The Danish RivieraPosted on: 02 December 2019 by Michael Edwards
The Danish Royal family head for the North Zealand coastline as their summer retreat. Michael Edwards goes in search of the Riviera’s attractions.
For visitors to Copenhagen it is just a 45minute train journey north to Helsingør. As the train heads out of Copenhagen’s suburbs there are sweeping views down across the Øresund. That is the narrow strait, one of the world’s busiest shipping routes, that separates Denmark from Sweden. Today it is also crossed by train over “The Bridge” of Scandi-noir fame.
Along the way you can leave the train at Humlebæk Station and take a 15 minute walk to the Louisiana Museum of Modern Art. It focuses on post 1945 art and sculpture as well as hosting exhibitions of architecture, design and photography. The main attraction is a walk through the sculpture park against the stunning, sometimes shimmering, backdrop of the Øresund.
For many travellers, the Danish Riviera with its deserted coastline of white sand beaches and sand dunes with wispy grasses is more than just a day out from Copenhagen. It is a landscape that attracts both cyclists and walkers. The Castle Route in North Zealand is a 75 km cycle ride that focuses on castles, ruins and monasteries which make for a photographer’s dream trip.
Two statues at Helsingør station signpost that one of the major local industries is Hamlet. Though Ophelia looks far too self-assured for a flawed character racked by fears and suicidal tendencies, whilst Hamlet looks too much of a pretty boy to ever want to get involved in a serious sword fight.
Then it is just a short walk from the station - past churches with green spires and half-timbered houses of sage greens and mustards - towards Helsingør’s main attraction - Kronborg Castle draws visitors from all over the world. It’s the castle used as the model for Elsinore in Shakespeare’s Hamlet. In the tragedy, the castle has a dark menacing presence and the ghost of Hamlet’s father stalks the battlements.
Yet, it is doubtful that the Bard ever visited. More likely actors, who had performed on the continent, told Shakespeare tales of a menacing castle on the Danish shoreline. Elsinore was a castle with a real military purpose. Throughout history there have been numerous Denmark - Sweden wars. Today the rivalry, across a sea that can be as narrow as three miles, is mainly good natured banter and confined to football and the Eurovision Song Contest.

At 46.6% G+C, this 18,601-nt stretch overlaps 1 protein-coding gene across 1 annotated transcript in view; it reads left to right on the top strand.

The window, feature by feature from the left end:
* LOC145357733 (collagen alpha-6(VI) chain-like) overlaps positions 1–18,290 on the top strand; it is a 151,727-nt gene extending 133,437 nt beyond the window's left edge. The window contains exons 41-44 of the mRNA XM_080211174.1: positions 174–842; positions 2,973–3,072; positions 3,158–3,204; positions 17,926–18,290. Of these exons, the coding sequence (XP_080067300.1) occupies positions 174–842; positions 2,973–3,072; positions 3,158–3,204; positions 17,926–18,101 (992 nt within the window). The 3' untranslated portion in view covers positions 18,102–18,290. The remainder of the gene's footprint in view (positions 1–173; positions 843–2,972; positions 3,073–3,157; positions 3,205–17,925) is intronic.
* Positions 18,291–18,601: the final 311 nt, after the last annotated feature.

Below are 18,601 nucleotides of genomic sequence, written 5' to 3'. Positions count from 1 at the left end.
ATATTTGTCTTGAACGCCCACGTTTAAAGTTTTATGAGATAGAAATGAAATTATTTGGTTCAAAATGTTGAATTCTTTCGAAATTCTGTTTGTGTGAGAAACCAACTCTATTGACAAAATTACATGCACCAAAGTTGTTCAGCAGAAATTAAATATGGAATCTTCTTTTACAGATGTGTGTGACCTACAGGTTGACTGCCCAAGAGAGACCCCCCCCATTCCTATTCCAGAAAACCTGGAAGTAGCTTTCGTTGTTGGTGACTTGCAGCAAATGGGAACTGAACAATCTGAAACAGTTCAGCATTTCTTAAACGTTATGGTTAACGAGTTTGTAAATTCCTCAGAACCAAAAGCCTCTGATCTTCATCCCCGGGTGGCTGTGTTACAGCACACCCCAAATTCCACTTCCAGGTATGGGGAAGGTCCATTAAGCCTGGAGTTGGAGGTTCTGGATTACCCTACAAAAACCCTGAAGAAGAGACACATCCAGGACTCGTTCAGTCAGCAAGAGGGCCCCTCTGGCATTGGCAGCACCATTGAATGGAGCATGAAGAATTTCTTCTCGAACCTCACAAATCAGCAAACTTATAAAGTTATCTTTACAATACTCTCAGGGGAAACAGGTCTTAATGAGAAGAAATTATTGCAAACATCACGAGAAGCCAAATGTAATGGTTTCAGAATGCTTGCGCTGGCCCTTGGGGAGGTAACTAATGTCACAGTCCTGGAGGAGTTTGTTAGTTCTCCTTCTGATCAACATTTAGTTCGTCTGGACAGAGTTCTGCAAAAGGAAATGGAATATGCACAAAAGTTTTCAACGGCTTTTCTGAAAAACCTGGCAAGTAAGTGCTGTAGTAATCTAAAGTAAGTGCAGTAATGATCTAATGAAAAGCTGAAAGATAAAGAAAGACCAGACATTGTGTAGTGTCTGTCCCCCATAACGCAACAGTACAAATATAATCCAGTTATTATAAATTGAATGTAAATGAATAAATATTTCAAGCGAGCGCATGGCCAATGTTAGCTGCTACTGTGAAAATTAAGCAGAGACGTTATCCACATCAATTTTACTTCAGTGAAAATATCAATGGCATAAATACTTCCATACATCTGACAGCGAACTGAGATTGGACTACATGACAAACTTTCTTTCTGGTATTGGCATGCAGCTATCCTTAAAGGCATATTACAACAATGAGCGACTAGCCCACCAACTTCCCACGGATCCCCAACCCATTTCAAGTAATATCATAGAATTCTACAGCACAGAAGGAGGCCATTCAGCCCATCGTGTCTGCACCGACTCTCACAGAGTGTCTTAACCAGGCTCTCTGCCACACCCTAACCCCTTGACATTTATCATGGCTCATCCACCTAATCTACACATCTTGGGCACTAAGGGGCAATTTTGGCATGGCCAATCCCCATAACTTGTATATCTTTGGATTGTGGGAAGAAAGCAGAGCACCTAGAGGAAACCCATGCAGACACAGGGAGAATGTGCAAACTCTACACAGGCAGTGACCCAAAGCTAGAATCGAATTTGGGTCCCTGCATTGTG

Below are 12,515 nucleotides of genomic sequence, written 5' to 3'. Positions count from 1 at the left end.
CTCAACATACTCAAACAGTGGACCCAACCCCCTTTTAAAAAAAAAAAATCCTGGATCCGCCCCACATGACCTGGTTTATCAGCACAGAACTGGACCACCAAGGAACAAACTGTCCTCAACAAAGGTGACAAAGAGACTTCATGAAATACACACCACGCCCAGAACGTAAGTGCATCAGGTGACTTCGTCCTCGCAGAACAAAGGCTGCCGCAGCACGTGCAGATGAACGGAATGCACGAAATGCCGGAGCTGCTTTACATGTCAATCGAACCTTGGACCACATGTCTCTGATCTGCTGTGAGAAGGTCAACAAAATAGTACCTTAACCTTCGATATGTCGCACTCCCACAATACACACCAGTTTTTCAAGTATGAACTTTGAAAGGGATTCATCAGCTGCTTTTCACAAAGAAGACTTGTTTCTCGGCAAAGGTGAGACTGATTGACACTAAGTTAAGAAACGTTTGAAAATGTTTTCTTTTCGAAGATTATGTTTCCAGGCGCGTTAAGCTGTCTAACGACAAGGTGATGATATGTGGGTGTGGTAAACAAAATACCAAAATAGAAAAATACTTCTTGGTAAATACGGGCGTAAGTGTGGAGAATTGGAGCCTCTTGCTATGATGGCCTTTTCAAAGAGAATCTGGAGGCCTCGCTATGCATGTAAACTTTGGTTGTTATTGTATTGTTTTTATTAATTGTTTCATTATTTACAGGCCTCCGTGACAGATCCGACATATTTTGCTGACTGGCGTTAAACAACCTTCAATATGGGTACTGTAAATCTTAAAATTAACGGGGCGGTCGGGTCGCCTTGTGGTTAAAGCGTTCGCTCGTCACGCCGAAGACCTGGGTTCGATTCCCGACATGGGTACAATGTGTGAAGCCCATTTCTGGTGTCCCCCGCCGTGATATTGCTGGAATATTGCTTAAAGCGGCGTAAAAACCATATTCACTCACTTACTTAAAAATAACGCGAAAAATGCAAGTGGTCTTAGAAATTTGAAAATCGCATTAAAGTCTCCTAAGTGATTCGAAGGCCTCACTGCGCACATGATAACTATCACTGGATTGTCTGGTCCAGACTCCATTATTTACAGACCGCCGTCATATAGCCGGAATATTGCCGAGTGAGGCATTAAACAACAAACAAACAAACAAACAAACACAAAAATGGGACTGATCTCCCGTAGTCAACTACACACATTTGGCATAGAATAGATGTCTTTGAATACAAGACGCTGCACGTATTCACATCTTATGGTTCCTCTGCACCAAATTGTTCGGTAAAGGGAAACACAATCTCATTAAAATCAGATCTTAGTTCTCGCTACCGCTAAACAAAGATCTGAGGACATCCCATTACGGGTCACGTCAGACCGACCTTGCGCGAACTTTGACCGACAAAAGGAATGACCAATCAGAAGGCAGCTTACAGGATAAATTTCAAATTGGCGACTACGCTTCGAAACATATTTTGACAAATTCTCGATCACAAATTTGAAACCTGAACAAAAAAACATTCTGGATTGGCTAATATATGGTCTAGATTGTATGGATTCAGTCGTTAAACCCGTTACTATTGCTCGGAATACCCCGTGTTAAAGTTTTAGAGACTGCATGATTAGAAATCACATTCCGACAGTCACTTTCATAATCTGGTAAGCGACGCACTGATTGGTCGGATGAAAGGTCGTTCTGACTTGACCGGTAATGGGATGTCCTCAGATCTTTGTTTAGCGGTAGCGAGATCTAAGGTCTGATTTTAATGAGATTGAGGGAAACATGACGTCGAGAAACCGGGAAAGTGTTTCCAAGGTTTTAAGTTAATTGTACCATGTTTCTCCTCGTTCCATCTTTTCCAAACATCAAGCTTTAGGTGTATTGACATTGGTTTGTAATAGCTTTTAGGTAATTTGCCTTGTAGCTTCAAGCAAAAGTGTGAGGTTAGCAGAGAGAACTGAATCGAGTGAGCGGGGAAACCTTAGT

“Anyone here Swedish?” one of our Copenhagen guides had asked.
“No? Then it’s a good day,” she joked.
Throughout June, July and August, actors in full Shakespearean costume, race around Kronborg castle acting out snippets of the play. Their speeches are in English, with plenty of ad-lib explanation of the plot, for visitors touring the castle. August sees open-air Shakespearean theatre productions. Audiences settle with a picnic before the action begins beneath the imposing battlements.
Come October there is a Renaissance Fair with knights jousting on horseback, canons smoking and chefs cooking up Danish favourites. Once a tall Christmas tree is installed and decorated in the castle’s ballroom, Kronborg is ready to finish the year with its Christmas Market.
Helsingør is a city that grew rich on the taxes it charged shipping passing through the Øresund. Follow the Elsinore Walk, with a free map, through 800 years of the city’s history. Call in on the restored harbour, go into a shop preserved as if it were still 1780, selling ship’s beer and biscuits. Visit the town museum and the serene cloisters of Scandinavia’s best-preserved monastery complex.
Denmark’s National Maritime Museum, a piece of award-winning architecture is found on the walk between Helsingør’s cobbled old town and the Kronborg Castle, is the city’s number 2 attraction. For a country with such a long coastline, the sea has always been an integral part of Danish life. The museum tells the story of both the men who took to sea, from medieval to modern times, and their families anxiously waiting for them back home.
The Danish Riviera, with its empty roads and quiet beaches, is an undiscovered holiday haven, no wonder that it is so loved by Denmark’s Royal Family.
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For more information about travel Denmark and things to do while you're there try www.visitdenmark.com
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